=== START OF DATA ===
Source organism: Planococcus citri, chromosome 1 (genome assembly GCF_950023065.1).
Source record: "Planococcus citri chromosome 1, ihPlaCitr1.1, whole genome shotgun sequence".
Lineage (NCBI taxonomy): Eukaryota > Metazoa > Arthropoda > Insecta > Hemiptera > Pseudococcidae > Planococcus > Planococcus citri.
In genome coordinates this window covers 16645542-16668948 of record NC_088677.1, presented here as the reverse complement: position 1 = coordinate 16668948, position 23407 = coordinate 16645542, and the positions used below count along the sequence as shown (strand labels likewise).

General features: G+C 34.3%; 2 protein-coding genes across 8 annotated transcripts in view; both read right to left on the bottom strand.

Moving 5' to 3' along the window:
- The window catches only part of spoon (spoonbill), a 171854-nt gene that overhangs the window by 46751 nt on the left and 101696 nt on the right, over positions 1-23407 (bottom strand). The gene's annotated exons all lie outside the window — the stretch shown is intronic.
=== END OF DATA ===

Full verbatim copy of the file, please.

Source organism: Planococcus citri, chromosome 1 (genome assembly GCF_950023065.1).
Source record: "Planococcus citri chromosome 1, ihPlaCitr1.1, whole genome shotgun sequence".
Lineage (NCBI taxonomy): Eukaryota > Metazoa > Arthropoda > Insecta > Hemiptera > Pseudococcidae > Planococcus > Planococcus citri.
In genome coordinates this window covers 16645542-16668948 of record NC_088677.1, presented here as the reverse complement: position 1 = coordinate 16668948, position 23407 = coordinate 16645542, and the positions used below count along the sequence as shown (strand labels likewise).

General features: G+C 34.3%; 2 protein-coding genes across 8 annotated transcripts in view; both read right to left on the bottom strand.

Moving 5' to 3' along the window:
- The window catches only part of spoon (spoonbill), a 171854-nt gene that overhangs the window by 46751 nt on the left and 101696 nt on the right, over positions 1-23407 (bottom strand). The gene's annotated exons all lie outside the window — the stretch shown is intronic.